• Thirty minutes later I had a clean install of Vista, handily wiping out two or three evenings of work partially setting the box up as an XP workstation. The wireless service was down at that location so I couldn’t connect to the Internet for the latest updates, so I went home with an uneasy feeling about the whole thing.

  • That night I plugged in my USB external hard drive that I use for backups and turned it on, and got an instant Blue Screen of Death (BSOD). WTF?! It’s a standard USB device and Just Works under XP. There aren’t even any drivers to install! And I thought Vista was supposed to slay those BSODs!

  • After further muttering and trouble shooting and getting results ranging from the device not being recognized to more BSODs, I spoke to Microsoft. They said it must be a driver problem. I told them there is no driver involved — just the built in random access device driver for USB. They said okay, a tech will call you tomorrow. The call never came.

  • In the end, after a brief flirtation with Windows XP 64 bit Edition, which had problems with my supposedly-compatible video drivers, I went back to the world of 32-bit Windows XP, where everything Just Works.

Maybe sometime in the next 12 months or so, Vista will Just Work. But what I saw and experienced has all the hallmarks of something half-baked and Not Ready for Prime Time. Add to this the announcement that Visual Studio 2005 will not be fully supported under Vista until a future serivce pack 2, and Visual Studio 2003 — still in wide spread real-world use — will not be supported at all.

I make my living specializing in Microsoft technology, so I’m not a Microsoft hater, and not normally a Microsoft basher. But if they don’t quit filling middle management over there with Pointy-Haired Ones, I worry about the future. They are losing their Mojo and need to get a grip before the trickle becomes a flood.

This business of something Just Working has a lot to say for it. XP may not see 25% of my 4G of installed RAM, it may not have transparent / transclucent / flying windows, but — it Just Works. There’s tremedous value in that!

This whole experience also proves that the following conventional wisdom still holds: NEVER, EVER install a new version of Windows as an upgrade to an existing version. ALWAYS do a CLEAN install. The XP-to-Vista upgrade had the overall feel of something demanded by marketing and tacked on at the last minute. I suspect the Vista team knew better, but had no choice but to cobble something together. A little birdie within Microsoft that I spoke to just before release even told me there was talk internally of pulling this feature as infeasible. I doubt that actually happened, however.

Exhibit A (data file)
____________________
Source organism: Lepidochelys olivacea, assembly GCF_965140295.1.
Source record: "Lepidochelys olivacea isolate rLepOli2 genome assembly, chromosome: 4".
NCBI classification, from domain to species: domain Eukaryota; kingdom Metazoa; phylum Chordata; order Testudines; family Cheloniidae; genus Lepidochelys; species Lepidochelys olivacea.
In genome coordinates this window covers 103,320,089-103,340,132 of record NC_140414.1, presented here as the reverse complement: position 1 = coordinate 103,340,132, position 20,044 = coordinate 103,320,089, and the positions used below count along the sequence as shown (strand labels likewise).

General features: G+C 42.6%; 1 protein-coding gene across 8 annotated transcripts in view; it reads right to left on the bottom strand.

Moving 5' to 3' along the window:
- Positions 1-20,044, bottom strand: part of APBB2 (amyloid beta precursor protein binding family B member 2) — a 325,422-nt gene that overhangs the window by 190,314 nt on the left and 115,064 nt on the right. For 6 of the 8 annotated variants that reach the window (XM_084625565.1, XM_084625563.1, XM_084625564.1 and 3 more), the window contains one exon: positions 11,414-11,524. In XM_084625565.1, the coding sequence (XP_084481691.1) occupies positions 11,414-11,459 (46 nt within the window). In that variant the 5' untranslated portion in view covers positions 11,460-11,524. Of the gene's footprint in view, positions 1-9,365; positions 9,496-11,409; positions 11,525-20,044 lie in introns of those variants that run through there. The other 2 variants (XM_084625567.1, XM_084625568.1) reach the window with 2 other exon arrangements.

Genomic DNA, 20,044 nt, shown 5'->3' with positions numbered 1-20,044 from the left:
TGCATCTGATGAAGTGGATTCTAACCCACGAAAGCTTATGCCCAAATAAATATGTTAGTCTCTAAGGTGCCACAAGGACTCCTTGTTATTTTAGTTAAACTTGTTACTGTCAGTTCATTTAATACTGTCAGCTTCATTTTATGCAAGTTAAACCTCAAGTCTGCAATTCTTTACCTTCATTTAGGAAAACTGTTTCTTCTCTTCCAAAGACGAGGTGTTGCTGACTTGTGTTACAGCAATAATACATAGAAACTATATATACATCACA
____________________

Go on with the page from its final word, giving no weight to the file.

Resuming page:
At least I have my Vista Ultimate license, which I can run (along with some service packs) in a VM or as a secondary boot option down the road when things settle down a bit.

Update: In addition to releasing a new OS late, with significant rough edges, and incompatible with its own development platform for months to come, it’s also significant to note that the current version of Microsoft SQL Server will not work correctly on Vista either, and requires a service pack available at some future date. SQL Server Express SP1 can be used on Vista today, but has issues that require workarounds.

A common thread in all of this train wreck seems to be the new security features in Vista; disabling them or running as administrator may allow Visual Studio and SQL Server to function as-is, but you’re on your own. In fairness, maybe the pain of the new security features will ultimately be worth it, but it is not promising that Microsoft’s own products are struggling to adapt, and that Microsoft’s own product managers seem to have been caught by surprise with significant new work in order to fix the problems.

Another update: In a lighter vein, I think this fellow captured the essence of my original feelings about this whole debacle. However, by March I will nevertheless having a copy of Vista running, just not on my precious dev machine.

December 16, 2006

Your Brain on EverNote

Filed under: Products,Tools — Bob Grommes @ 2:15 pm

It is nearly impossible to maintain control of your busy stable of projects without some kind of organizational tool.

Here’s a quick recommend for a note-taking tool: EverNote, which comes in both free and paid versions. If you don’t use a tablet PC for taking handwritten notes, you likely don’t need the features in the paid version.

I’ve tried Microsoft OneNote, and have looked at some open source options, but for me at least EverNote strikes the sweet spot. It is flexible, fast, easy to use, and has excellent clipping tools so that you can save web pages, or sections thereof, as notes. My only complaint is that the scrolling thumbs seem to be nonstandard custom controls that can behave a little strange when you use the program remotely (at least in GotoMyPC).